Museums enable us to discover and understand the past through different forms of learning or, what is known in the museum’s world as ‘interpretation’. When it comes to industrial history and understanding the part tools and equipment played in industrial processes, scale models or dioramas are highly effective ways to provide insight into what is an otherwise distant and inaccessible era. University student Sam Bagnall is in the process of creating a hyper-realistic model of the wagon as it would have looked, all those years ago underground in the Bath Stone Mines.
In 2019 Jen Morgan, former chair of the organisation and now interpretation volunteer, placed an advertisement in the museum windows asking for help to produce a scale model, showing a cart or wagon in use for display at the museum. Several months passed before a Bournemouth University lecturer kindly approached the museum, asked if the cart was still required and offered the help of Model Making degree course students to assist in the museum’s ambitions. Jen was delighted and has been assisting the soon to graduate and young Model Maker, Sam in his endeavours ever since.
With consideration given to the current climate, a site visit to explore the collections was not possible for Sam, and so a range of resources have been shared electronically to assist Sam in his design and creation. Wagons were used from the 18th century onwards and were designed and developed by John Padmore; the engineer behind many technical innovations relating to the stone mining industry and a millwright in the Bristol Brass Company. The 1745 book “A Course of Experimental Philosophy” by John Theophilus Desaguliers provided Sam with the information he needed to establish measurements, materials and the placing of each individual part needed to complete the wagon.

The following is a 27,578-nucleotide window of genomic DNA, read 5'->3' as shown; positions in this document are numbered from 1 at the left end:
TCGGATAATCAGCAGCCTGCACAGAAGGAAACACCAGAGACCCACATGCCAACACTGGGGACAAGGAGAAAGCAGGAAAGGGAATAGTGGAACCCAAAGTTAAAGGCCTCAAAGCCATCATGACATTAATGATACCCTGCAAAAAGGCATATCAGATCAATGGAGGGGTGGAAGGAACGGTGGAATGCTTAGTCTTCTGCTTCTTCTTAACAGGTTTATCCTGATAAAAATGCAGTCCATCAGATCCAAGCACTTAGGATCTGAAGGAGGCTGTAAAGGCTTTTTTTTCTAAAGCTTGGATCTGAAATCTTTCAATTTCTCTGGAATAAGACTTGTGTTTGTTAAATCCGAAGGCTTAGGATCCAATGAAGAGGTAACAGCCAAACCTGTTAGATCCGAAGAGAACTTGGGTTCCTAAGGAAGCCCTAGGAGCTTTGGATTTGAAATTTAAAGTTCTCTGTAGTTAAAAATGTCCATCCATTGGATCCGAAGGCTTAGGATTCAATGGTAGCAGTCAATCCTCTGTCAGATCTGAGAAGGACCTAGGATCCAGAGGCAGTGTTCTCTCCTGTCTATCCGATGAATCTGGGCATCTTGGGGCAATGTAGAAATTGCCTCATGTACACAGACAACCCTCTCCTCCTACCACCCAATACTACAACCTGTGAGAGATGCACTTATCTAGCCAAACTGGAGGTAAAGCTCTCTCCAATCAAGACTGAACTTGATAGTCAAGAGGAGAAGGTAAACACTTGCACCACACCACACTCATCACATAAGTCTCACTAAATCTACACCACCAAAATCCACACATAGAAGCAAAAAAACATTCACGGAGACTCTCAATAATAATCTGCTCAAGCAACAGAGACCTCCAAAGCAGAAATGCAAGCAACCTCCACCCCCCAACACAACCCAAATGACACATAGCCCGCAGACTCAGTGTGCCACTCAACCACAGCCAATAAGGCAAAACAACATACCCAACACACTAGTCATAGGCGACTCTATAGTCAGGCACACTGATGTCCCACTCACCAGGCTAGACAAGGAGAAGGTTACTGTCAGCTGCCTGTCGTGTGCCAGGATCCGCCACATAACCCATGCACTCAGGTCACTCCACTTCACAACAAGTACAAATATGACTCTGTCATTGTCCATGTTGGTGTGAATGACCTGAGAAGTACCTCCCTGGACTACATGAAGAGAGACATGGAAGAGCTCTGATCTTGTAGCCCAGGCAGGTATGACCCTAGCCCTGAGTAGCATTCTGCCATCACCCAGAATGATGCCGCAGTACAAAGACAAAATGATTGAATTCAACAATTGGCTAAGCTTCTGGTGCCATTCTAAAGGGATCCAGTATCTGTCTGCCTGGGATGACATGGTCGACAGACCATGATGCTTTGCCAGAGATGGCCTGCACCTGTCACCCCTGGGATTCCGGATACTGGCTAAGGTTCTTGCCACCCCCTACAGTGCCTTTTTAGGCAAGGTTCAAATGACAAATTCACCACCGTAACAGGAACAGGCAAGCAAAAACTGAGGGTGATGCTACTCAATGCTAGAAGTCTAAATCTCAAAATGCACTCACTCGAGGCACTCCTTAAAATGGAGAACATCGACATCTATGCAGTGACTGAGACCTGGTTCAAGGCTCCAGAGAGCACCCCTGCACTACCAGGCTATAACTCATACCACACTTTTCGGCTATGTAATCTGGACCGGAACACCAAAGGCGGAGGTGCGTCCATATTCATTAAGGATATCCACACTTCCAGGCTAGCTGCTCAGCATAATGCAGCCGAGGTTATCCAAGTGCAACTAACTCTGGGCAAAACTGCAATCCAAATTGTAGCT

Model makers are renowned for their attention to detail and Sam’s approach is considered no exception. Sam has taken aesthetic inspiration from the Science Museum in London in his search for similar and alternative models of the Padmore Cart. The colouring of this particular model is something Sam hopes to adopt into his own creation and we for one, cannot wait to see the end piece. Sam will bring the project to a close in May of 2021 and after showcasing the model at a trade show in the summer, the cart will make its way to the Museum of Bath Stone for its visitors to enjoy.
The wagon model will be a welcomed addition to the museum’s interpretation and thoroughly enjoyed by visitors of all ages; as well as becoming a valuable resource for academics, students, and special interest groups.